I believe that this was a coal off of the altar of the eternal sacrifice of the Lord Jesus Himself. Even though in history, Isaiah's life preceded Jesus, his vision was a glimpse into the eternal, much like Moses when he saw the pattern which was in heaven and constructed the tabernacle based on what he saw there. A coal off that perfect altar: "THIS has touched thy lips." After this Isaiah has a different confession. He is in agreement with God's assessment of the situation. He has seen the Lamb upon His throne.
And Isaiah overhears an eternal question that is always being asked: "Whom shall I send? Who will go for us (note the plural)?" There seems to be an element of willingness rolled into the issue of sending, as if it were critical for the sent one to be a volunteer, not just a hireling. Isaiah does not seem to hesitate with his "Here I am, send me," and neither does God with His response, "Go and tell this people..."
The message that God gives to Isaiah is further evidence that what Isaiah saw was something of the eternal horrendous sacrifice of the Lord Jesus, because Isaiah does not argue with it. Listen to what God asked him to say:
"Go and tell this people:
'Be ever hearing, but never understanding;
be ever seeing, but never perceiving.
Make the heart of this people calloused;
make their ears dull
and close their eyes.
Otherwise they might see with their eyes,
hear with their ears,
understand with their hearts,
and turn and be healed.'"
Not a whimper from Isaiah. However, knowing God's promise to establish His kingdom in Israel, Isaiah does ask an appropriate question: "How long O Lord?"
The answer is even more devastating:
"Until the cities lie ruined
and without inhabitant,
until the houses are left deserted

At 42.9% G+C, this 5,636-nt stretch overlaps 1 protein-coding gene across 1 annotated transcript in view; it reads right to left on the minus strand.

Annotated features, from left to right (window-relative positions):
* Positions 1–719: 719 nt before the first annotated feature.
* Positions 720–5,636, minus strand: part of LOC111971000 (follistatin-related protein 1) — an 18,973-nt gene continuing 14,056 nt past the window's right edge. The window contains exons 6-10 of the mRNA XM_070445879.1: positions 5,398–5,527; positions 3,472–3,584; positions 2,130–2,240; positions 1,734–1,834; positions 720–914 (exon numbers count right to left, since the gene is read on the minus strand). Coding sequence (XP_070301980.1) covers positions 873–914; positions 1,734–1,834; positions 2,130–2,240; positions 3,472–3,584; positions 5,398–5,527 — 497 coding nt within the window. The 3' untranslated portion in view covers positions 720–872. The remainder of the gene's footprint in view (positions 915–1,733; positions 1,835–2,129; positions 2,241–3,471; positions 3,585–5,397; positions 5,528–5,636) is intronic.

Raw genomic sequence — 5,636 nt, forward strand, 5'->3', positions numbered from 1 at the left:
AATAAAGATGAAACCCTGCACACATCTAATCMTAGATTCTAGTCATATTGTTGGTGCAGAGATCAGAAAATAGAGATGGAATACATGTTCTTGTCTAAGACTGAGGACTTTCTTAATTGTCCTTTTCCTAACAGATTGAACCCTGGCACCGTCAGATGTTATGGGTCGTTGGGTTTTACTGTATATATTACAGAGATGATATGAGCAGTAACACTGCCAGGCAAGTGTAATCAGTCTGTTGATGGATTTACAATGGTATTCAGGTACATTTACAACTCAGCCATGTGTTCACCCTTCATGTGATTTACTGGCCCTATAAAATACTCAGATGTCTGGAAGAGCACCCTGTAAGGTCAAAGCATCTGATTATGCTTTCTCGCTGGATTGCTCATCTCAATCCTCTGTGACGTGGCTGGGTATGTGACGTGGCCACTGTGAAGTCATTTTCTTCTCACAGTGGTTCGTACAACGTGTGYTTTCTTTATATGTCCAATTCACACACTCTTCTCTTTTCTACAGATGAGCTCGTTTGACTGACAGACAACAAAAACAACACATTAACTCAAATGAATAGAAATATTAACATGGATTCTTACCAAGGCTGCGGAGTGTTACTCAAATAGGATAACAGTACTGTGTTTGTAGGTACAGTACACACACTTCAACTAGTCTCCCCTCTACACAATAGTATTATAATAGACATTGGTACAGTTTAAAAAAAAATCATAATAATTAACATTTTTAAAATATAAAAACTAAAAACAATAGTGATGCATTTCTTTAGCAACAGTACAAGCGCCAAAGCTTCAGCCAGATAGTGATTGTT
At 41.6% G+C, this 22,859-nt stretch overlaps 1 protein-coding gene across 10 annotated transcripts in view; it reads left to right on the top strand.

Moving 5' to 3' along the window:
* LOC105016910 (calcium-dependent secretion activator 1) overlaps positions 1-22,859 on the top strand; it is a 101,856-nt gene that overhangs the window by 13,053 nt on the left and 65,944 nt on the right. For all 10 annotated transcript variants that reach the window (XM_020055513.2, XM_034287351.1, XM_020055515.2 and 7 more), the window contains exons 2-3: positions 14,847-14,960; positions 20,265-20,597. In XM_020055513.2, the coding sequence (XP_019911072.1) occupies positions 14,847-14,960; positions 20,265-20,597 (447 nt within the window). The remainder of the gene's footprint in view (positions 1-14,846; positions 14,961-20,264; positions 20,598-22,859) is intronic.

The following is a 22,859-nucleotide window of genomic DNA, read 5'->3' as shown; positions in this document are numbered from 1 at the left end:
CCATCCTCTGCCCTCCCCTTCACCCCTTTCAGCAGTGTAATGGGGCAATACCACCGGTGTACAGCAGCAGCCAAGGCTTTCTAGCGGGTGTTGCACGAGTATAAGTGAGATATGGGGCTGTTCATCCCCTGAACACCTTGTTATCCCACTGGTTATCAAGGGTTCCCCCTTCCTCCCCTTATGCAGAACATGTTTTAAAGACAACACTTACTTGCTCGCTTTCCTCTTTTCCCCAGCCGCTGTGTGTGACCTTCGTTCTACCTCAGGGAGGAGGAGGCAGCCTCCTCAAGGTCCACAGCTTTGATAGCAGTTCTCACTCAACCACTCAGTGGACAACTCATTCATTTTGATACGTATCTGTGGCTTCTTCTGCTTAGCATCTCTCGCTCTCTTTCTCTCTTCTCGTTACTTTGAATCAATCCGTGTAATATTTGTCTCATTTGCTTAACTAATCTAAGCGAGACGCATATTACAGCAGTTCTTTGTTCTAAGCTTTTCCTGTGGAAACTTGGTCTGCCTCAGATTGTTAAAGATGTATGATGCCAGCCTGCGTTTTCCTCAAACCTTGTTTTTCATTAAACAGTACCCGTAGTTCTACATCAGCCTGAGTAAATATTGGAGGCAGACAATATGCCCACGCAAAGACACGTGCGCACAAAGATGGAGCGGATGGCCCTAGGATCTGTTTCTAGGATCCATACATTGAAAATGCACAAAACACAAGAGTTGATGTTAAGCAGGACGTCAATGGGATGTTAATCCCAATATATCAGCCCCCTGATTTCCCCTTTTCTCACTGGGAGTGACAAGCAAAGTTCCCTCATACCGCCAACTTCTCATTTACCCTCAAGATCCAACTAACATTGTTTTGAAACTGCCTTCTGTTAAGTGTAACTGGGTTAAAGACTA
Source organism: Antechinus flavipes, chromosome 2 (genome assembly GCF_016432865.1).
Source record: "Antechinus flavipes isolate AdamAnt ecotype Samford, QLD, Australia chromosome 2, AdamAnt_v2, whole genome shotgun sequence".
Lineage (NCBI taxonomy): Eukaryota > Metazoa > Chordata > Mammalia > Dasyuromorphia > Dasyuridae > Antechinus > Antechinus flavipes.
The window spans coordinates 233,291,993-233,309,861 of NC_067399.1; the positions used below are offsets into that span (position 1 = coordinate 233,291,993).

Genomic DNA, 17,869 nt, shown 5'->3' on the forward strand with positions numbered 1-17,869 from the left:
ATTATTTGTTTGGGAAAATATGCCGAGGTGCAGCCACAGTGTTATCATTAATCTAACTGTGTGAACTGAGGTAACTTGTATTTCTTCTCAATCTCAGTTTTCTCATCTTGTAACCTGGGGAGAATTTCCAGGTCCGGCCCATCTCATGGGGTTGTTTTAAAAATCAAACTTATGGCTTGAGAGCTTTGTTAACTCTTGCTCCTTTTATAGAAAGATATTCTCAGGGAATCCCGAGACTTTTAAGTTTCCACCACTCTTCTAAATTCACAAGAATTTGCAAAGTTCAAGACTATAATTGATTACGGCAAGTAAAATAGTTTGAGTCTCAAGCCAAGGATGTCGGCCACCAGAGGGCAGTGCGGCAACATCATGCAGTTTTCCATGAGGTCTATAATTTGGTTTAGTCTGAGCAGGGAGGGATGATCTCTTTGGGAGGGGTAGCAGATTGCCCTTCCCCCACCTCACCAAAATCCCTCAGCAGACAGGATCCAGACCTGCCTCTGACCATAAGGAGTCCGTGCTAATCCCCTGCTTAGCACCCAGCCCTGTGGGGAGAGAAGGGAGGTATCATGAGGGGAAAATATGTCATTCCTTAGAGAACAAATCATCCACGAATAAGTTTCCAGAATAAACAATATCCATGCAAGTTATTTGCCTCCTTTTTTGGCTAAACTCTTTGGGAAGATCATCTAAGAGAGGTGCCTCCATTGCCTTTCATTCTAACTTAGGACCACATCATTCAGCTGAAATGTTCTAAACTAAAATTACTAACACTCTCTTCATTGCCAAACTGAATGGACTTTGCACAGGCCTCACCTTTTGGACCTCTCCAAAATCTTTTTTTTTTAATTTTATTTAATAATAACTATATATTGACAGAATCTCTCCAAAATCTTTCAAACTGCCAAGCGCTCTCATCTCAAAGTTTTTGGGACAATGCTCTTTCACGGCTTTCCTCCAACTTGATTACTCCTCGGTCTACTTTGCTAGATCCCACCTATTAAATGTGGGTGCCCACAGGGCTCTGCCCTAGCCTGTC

and the fields ruined and ravaged,
until the LORD has sent everyone far away
and the land is utterly forsaken.
And though a tenth remains in the land,
it will again be laid waste.
But as the terebinth and oak
leave stumps when they are cut down,
so the holy seed will be the stump in the land."
Isaiah's vision in chapter 6 was certainly a precursor to chapter 53's "Who hath believed our report? and to whom is the arm of the LORD revealed?" He has been asked to proclaim a message that no one wants to hear at first. And he must wait for the Lord to do the work in the hearts of men. There are no accolades or "Thank you's" from the hearers. The messenger himself becomes despised and rejected. And yet it is that rejection that leads to the greater vision of chapter 53 and beyond when the Kingdom IS restored.
So to answer my initial question: Did I encounter the Lord in a greater measure this year that could constitute a basis for the kind of "sending" that Isaiah received? That I cannot answer for certain. There has been no seeing with the eyes. But perhaps there has been a greater measure of clarity, an increased ability to articulate what is transpiring in the heart and a keener realization that it must be the Lord that sends. Knowing that He is our exceeding great reward is not optional, because the reward we receive from those to whom we are sent just might be the same reward Jesus and the prophets received.